Charchuk has been reviewing films for Arts & Opinion
since 2012. His favourite films include Stanley Kubrick's
2001: A Space Odyssey, Ridley Scott's Blade Runner and Steven
Spielberg's Jurassic Park. When not watching or reviewing
movies, he can usually be found reading science fiction
or playing video games.
is telling that the opening scene of The Past,
Iranian filmmaker Asghar Farhadi’s follow-up to his
Oscar-winning A Separation, unfolds without any
audible dialogue: as Ahmad (Ali Mosaffa), a soft-spoken
and bearded Iranian man, arrives in Paris on a flight from
Tehran, he discovers that his
luggage has not survived the flight; meanwhile, his (soon-to-be)
ex-wife Marie (Bérénice Bejo), waiting for
him behind a soundproof glass partition, attempts to communicate
with him through exaggerated hand gestures and facial expressions.
Though seemingly little of narrative consequence happens
here, its underlying themes of missed connections and fractured
communication craft a thematic framework that will inform
the remainder of the film.
Farhadi’s previous work, the plot of this film unravels
in a careful and hierarchical manner, with the writer/director
utilizing his impressive penchant for compelling, naturalistic
dialogue to reveal unexpected story developments incrementally.
As such, it is difficult to encapsulate the narrative without
giving too much away; in summary, Ahmad has returned to
France after four years away to finalize his divorce from
Marie, a French woman to whom he was married for several
years and who also has two daughters from a previous marriage.
When he arrives in Paris, he discovers that she is now living
with another man, Samir (Tahar Rahim), and his young son,
making for a highly tense and uncomfortable domestic situation.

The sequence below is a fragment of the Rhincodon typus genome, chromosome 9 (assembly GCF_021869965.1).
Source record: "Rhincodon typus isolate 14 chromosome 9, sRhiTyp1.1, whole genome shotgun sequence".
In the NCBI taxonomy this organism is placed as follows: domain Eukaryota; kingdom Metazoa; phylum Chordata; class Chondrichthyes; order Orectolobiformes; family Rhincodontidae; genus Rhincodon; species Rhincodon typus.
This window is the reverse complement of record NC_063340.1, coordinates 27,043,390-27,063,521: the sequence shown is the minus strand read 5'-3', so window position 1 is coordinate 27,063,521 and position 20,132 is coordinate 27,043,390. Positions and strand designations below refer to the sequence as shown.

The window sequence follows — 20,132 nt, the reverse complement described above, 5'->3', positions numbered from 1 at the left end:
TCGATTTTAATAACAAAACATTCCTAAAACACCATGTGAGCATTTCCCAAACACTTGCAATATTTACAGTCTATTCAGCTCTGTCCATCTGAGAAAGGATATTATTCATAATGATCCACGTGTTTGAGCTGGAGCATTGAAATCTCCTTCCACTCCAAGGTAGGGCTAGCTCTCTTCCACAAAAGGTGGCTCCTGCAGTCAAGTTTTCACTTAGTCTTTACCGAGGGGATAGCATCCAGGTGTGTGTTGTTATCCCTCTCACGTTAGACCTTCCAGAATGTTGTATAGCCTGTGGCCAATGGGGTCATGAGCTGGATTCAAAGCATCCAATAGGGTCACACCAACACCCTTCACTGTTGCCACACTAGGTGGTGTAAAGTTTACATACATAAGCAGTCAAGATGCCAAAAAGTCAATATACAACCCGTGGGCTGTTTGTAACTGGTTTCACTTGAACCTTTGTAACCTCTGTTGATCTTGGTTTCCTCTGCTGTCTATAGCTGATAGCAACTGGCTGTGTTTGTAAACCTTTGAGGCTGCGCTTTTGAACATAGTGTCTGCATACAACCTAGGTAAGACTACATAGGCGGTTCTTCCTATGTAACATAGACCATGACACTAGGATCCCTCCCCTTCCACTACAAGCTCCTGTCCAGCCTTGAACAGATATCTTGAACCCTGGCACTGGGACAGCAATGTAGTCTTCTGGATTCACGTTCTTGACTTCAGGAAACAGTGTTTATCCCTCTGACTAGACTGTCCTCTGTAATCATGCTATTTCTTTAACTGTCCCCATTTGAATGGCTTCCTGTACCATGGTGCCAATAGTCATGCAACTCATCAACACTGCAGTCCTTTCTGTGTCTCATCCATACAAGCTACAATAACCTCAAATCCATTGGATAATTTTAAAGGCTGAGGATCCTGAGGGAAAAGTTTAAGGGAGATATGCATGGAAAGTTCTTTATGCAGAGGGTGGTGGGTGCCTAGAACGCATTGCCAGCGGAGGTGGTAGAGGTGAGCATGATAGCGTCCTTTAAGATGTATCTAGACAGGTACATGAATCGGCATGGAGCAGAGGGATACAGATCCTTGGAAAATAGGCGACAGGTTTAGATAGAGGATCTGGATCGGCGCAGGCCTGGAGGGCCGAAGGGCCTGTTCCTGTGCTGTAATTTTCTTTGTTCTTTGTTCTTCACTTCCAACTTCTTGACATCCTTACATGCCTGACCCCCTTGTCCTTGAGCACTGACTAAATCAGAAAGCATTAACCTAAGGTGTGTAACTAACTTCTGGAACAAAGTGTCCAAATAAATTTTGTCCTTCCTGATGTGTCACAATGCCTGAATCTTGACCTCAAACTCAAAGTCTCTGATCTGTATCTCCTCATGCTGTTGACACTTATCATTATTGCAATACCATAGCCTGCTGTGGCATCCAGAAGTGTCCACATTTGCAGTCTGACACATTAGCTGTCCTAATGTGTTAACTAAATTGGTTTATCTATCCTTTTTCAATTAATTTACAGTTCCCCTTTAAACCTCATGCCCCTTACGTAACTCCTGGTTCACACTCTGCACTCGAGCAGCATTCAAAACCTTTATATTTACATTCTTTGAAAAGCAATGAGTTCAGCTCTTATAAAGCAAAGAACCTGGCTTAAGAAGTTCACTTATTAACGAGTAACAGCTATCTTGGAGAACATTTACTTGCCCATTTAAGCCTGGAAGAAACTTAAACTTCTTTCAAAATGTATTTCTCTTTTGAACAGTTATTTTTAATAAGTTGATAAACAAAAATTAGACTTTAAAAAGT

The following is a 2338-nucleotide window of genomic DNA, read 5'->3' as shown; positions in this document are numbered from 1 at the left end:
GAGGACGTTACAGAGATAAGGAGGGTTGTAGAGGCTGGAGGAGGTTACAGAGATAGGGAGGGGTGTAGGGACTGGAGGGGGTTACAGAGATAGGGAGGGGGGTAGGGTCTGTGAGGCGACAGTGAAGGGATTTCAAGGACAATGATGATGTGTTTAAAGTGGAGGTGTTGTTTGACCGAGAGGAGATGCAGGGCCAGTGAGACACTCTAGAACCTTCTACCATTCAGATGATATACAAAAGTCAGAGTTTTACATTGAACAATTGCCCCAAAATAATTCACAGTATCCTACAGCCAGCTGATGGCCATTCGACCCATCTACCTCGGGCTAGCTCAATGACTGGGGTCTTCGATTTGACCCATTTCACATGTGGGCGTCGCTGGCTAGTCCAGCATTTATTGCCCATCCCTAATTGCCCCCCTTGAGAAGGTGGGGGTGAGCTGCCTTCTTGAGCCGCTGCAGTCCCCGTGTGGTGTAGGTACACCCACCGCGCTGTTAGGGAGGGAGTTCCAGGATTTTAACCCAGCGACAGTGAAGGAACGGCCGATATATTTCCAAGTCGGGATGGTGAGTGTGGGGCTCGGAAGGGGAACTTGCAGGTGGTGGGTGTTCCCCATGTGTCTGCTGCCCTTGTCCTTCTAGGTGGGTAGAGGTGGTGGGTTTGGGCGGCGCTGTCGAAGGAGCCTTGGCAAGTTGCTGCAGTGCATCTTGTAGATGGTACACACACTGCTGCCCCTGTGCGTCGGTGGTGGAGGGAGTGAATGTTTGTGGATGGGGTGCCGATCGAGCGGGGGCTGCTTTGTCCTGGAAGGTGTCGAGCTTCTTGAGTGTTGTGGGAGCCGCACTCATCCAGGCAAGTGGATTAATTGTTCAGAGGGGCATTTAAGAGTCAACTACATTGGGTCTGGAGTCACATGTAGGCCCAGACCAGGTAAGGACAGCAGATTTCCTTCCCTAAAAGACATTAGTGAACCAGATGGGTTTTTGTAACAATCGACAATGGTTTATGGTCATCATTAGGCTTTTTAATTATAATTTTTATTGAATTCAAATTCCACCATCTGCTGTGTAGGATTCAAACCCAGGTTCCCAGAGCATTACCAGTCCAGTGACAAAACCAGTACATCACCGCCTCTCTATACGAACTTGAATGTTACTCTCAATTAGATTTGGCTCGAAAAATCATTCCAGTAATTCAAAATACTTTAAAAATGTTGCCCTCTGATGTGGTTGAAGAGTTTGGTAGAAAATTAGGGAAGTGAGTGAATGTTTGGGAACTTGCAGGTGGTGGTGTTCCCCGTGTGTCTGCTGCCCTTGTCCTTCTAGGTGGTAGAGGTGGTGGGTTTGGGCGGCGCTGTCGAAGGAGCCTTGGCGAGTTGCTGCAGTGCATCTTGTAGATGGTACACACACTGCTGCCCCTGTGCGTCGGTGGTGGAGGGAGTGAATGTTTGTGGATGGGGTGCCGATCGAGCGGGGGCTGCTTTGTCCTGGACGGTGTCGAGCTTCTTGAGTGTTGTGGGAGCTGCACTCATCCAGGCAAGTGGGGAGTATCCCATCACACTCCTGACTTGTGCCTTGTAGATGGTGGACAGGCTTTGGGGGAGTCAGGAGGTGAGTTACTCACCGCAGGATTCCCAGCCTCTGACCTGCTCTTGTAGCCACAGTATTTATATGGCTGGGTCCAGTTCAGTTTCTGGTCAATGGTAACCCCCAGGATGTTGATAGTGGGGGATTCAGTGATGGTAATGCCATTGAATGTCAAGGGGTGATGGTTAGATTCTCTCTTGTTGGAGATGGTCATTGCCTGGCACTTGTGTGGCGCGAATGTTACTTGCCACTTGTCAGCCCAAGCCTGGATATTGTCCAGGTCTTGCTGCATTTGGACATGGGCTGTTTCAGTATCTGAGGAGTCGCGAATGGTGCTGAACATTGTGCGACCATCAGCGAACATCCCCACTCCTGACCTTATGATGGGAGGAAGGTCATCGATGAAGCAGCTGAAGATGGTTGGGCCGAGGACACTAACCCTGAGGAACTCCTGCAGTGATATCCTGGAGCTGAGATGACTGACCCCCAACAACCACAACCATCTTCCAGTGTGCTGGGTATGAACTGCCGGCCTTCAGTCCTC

Eventually, recent history is dredged up and shocking prior
events are brought to life, giving the film its title and
the narrative its action.
early revelation is only the first of several over the course
of the film, each of which ups the ante in terms of surprise
and significance. But do not mistake Farhadi’s plot
for one of multiple narrative twists and turns; his structure
is much more straightforward and streamlined. This does
not mean his screenplay is simple or uncomplicated, though;
merely that it forgoes the over-complexity of so many modern
thrillers in favour of something cleaner and more organic.
In fact, Farhadi’s use of melodrama – itself
a deceptively simple dramatic form – to slowly unveil
elements of the secret at the plot’s core, while also
peeling away various characters’ entangled motivations,
is intricate and masterful, speaking to the filmmaker’s
command of his craft and singular vision. In many ways,
this is a mystery movie disguised as a melodrama –
or perhaps, depending on your viewpoint, vice versa.
Farhadi’s intentions with this film are not so cut-and-dry.
As in A Separation, which also used the camouflaging
cloak of melodrama to subtly comment on and critique the
Iranian state, The Past’s underlying message
may be lost underneath the aforementioned narrative mystery
and character drama. It is perhaps important to note that
Farhadi, like his compatriots Abbas Kiarostami and Mohsen
Makhmalbaf, chose to relocate to France for the production
of this film, seemingly to escape the controversy and censorship
of the conservative Iranian government. And though his film
is not overtly political or outwardly critical, it does
have quite a lot to say on the cultural differences between
the East and the West, specifically with regards to gender
roles in each.
is a short scene between Ahmad and Marie, perhaps a third
of the way into the plot, which seems to expose this divide.
Marie is explaining where she met Samir, and Ahmad, finding
something amusing, smiles briefly; Marie takes this for
a mocking sneer, and asks him derisively why he would do
so; Ahmad explains it is simply a cultural difference. Though
concise in length, and practically insignificant to the
main narrative, it does seem of vital importance to Farhadi’s
main thesis: that disparities between cultures have a way
of exaggerating trivial problems and leading to ruptures
in relationships, personal or otherwise. Though never explicitly
stated, it is implied that the ‘past’ of the
title refers not just to the characters’ personal
histories, but the relatively recent events of the Iranian
Revolution, which essentially severed the country from the
West and left it separated, divided by a metaphorical glass
partition, unable to communicate or connect with anyone
on the other side.